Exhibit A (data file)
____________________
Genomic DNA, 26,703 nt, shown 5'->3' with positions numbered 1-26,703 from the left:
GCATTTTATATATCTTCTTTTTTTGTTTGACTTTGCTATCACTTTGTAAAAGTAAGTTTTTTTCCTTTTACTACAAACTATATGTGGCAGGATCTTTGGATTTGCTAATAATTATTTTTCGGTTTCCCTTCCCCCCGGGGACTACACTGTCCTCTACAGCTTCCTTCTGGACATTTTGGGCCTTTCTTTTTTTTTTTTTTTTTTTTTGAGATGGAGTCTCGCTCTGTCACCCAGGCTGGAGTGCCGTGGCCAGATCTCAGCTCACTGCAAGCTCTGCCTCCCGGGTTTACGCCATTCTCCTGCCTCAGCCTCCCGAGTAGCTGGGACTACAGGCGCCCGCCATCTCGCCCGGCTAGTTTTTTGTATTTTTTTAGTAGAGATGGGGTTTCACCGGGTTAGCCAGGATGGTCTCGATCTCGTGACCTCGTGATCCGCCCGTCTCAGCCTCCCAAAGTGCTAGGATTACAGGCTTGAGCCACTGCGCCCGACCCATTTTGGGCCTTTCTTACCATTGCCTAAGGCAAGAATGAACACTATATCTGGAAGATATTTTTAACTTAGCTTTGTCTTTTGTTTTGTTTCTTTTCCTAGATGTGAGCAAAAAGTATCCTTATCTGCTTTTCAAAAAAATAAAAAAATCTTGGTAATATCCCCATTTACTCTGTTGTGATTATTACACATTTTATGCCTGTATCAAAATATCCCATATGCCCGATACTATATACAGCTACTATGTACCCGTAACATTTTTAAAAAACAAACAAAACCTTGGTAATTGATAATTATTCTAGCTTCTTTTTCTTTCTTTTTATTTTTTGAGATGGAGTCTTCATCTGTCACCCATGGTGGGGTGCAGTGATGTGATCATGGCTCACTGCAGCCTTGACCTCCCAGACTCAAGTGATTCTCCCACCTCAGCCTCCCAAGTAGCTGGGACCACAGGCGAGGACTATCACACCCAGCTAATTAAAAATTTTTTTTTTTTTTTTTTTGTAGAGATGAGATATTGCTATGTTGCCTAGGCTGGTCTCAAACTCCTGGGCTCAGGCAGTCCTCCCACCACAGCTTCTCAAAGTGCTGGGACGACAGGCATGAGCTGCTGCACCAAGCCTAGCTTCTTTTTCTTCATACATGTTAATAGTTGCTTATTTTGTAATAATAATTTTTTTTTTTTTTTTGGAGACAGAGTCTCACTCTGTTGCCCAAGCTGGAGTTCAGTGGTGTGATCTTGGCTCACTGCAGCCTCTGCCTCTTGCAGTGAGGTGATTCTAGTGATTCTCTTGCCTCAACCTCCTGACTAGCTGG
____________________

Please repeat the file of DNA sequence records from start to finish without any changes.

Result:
Genomic DNA, 26,703 nt, shown 5'->3' with positions numbered 1-26,703 from the left:
GCATTTTATATATCTTCTTTTTTTGTTTGACTTTGCTATCACTTTGTAAAAGTAAGTTTTTTTCCTTTTACTACAAACTATATGTGGCAGGATCTTTGGATTTGCTAATAATTATTTTTCGGTTTCCCTTCCCCCCGGGGACTACACTGTCCTCTACAGCTTCCTTCTGGACATTTTGGGCCTTTCTTTTTTTTTTTTTTTTTTTTTGAGATGGAGTCTCGCTCTGTCACCCAGGCTGGAGTGCCGTGGCCAGATCTCAGCTCACTGCAAGCTCTGCCTCCCGGGTTTACGCCATTCTCCTGCCTCAGCCTCCCGAGTAGCTGGGACTACAGGCGCCCGCCATCTCGCCCGGCTAGTTTTTTGTATTTTTTTAGTAGAGATGGGGTTTCACCGGGTTAGCCAGGATGGTCTCGATCTCGTGACCTCGTGATCCGCCCGTCTCAGCCTCCCAAAGTGCTAGGATTACAGGCTTGAGCCACTGCGCCCGACCCATTTTGGGCCTTTCTTACCATTGCCTAAGGCAAGAATGAACACTATATCTGGAAGATATTTTTAACTTAGCTTTGTCTTTTGTTTTGTTTCTTTTCCTAGATGTGAGCAAAAAGTATCCTTATCTGCTTTTCAAAAAAATAAAAAAATCTTGGTAATATCCCCATTTACTCTGTTGTGATTATTACACATTTTATGCCTGTATCAAAATATCCCATATGCCCGATACTATATACAGCTACTATGTACCCGTAACATTTTTAAAAAACAAACAAAACCTTGGTAATTGATAATTATTCTAGCTTCTTTTTCTTTCTTTTTATTTTTTGAGATGGAGTCTTCATCTGTCACCCATGGTGGGGTGCAGTGATGTGATCATGGCTCACTGCAGCCTTGACCTCCCAGACTCAAGTGATTCTCCCACCTCAGCCTCCCAAGTAGCTGGGACCACAGGCGAGGACTATCACACCCAGCTAATTAAAAATTTTTTTTTTTTTTTTTTTGTAGAGATGAGATATTGCTATGTTGCCTAGGCTGGTCTCAAACTCCTGGGCTCAGGCAGTCCTCCCACCACAGCTTCTCAAAGTGCTGGGACGACAGGCATGAGCTGCTGCACCAAGCCTAGCTTCTTTTTCTTCATACATGTTAATAGTTGCTTATTTTGTAATAATAATTTTTTTTTTTTTTTTGGAGACAGAGTCTCACTCTGTTGCCCAAGCTGGAGTTCAGTGGTGTGATCTTGGCTCACTGCAGCCTCTGCCTCTTGCAGTGAGGTGATTCTAGTGATTCTCTTGCCTCAACCTCCTGACTAGCTGG